By Terry Corbell
The Biz Coach
Facebook – Fewer Users, Drop in Consumer Satisfaction and Share Price
Updated Sept. 13, 2012
Get out the black balloons for Facebook.
As a new public company, its stock made a bit of a comeback after announcing plans for more mobility to keep users happy. But its stock is still down from its initial public offering.
Facebook’s first quarterly loss wasn’t the reason for its share-price decline.
Its user-rate and consumer satisfaction ratings are dropping, according to two authoritative published reports.
One reason for Facebook’s decline appears to be the popularity of Google’s social network, Google+. (There are other reasons – this business-news portal has been critical of Facebook, but more on that later.)
The two reports show:
- Facebook may be the world’s largest social network, but its number of users dropped in the first half of 2012. About the time of a report (Facebook Falls as Use on Social Site Drops), by Capstone Investments, Facebook’s share price dropped nearly nine percent in two days.
- A report (Facebook down, Google+ up with customers) indicates Facebook’s consumer satisfaction score has dropped this year by eight percent. That’s from a survey of 70,000 consumers by the American Consumer Satisfaction Index and Foresee, an analytics company.
According to a Capstone analyst, Rory Maher, the report on Facebook’s user-decline shows two developments:
- The number of U.S. users declined 1.1 percent.
- Worldwide in Q2, the social network showed little growth or a decrease in 14 countries where it had at least a 50 percent market share.
“This could be an issue for Facebook growth since we estimate that outside of Southeast Asia and some countries in Latin America, most markets are approaching 50 percent penetration,” the report quoted Mr. Maher.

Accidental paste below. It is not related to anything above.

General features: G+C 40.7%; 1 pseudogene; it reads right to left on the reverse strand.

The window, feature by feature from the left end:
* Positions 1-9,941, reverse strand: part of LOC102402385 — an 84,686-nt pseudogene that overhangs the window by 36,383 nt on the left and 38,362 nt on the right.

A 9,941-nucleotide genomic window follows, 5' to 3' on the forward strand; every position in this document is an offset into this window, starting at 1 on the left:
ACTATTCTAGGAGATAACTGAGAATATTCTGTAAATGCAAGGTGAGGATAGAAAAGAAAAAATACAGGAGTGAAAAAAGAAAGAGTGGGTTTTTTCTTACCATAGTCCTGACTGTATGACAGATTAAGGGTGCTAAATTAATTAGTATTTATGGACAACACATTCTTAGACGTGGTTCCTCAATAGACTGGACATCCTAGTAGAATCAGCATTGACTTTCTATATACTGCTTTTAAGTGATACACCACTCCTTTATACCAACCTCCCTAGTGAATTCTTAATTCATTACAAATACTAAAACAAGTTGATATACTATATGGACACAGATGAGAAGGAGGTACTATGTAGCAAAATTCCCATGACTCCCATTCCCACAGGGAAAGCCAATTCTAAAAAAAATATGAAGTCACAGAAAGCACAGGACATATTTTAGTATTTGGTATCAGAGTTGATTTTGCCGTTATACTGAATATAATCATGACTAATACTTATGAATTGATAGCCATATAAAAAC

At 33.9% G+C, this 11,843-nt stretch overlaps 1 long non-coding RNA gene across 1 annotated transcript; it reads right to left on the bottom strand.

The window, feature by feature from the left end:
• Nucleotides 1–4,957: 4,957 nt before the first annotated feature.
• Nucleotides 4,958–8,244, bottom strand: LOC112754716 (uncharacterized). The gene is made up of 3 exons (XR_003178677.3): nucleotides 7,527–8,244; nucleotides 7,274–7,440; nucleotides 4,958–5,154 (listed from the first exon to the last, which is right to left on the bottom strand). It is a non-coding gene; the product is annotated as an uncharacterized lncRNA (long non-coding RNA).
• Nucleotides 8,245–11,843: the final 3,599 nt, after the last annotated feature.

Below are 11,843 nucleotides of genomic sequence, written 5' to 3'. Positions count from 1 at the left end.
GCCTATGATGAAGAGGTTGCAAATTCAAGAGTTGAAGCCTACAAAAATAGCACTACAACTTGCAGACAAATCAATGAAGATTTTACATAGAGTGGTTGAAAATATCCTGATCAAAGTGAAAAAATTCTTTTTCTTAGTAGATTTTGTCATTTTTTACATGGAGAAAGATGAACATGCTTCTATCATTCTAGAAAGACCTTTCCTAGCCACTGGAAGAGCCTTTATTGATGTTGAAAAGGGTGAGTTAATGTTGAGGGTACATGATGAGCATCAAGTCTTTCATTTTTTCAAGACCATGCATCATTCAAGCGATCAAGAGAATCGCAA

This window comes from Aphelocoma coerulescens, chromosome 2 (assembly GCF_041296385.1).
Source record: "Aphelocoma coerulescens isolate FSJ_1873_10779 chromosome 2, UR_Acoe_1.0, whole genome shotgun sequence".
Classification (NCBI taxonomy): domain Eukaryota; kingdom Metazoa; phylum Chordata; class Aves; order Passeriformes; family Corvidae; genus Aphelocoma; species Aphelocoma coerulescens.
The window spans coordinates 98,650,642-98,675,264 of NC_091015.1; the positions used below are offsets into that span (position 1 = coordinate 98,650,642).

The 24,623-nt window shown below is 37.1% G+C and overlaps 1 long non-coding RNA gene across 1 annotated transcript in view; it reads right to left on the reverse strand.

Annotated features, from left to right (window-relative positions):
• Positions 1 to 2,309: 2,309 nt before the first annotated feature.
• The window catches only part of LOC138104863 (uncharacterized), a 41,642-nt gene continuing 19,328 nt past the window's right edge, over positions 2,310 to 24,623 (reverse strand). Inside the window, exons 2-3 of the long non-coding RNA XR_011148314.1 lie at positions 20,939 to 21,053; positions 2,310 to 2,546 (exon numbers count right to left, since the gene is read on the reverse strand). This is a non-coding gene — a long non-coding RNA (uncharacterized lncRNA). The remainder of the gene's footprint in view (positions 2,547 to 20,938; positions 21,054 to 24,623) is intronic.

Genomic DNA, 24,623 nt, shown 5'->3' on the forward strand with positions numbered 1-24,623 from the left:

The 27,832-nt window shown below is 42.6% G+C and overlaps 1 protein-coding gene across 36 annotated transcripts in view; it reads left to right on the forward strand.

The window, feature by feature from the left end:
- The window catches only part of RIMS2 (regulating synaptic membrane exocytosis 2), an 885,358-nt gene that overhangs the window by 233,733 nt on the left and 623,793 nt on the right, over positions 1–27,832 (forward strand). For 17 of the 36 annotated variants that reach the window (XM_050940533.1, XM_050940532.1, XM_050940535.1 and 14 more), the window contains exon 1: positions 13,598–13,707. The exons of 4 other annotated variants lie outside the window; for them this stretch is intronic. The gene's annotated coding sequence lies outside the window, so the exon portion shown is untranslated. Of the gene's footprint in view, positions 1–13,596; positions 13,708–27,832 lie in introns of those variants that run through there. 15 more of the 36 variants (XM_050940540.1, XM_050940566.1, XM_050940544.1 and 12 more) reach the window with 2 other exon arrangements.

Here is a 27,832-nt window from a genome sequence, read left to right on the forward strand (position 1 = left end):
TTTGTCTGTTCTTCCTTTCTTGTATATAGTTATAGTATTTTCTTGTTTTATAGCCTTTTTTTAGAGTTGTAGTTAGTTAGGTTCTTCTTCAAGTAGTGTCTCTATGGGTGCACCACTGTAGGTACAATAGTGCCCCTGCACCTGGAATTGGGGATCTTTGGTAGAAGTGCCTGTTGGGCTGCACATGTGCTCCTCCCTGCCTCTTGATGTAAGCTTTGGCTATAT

ForeSee says Facebook’s consumer-satisfaction decrease was ostensibly prompted by increasing privacy concerns and dissatisfaction with its Timeline feature.
“Facebook and Google+ are competing on two critical fronts: customer experience and market penetration,” said ForeSee’s President and CEO Larry Freed. “Google+ handily wins the former, and Facebook handily wins the latter, for now.”
The American Customer Satisfaction Index ranked Facebook with a 61 – among the lowest of 230 ranked companies. On the other hand, a news release said Google+ won a 78 score because of its mobile product and sans any advertising.
The average for all social media companies was a 69. Twitter held a 64 and LinkedIn followed at 63. These mediocre scores confirms a warning published in this Biz Coach column: Despite Hoopla over Social Media, Web Searchers Stay Longer.
Not to gloat, but Facebook’s demise is not a surprise – note these Biz Coach columns:
- Is Facebook Approaching the End of Its Product Life Cycle? Ostensibly, Yes.
- Aside from Privacy, Security Issues — Facebook is a Threat 2 Ways
Still, some companies can make money via social media, and it teaches businesses valuable lessons in understanding customers.
From the Coach’s Corner, for additional columns about Facebook, see:
“Our head of social media is the customer.”
Author Terry Corbell has written innumerable online business-enhancement articles, and is a business-performance consultant and profit professional. Click here to see his management services. For a complimentary chat about your business situation or to schedule him as a speaker, consultant or author, please contact Terry.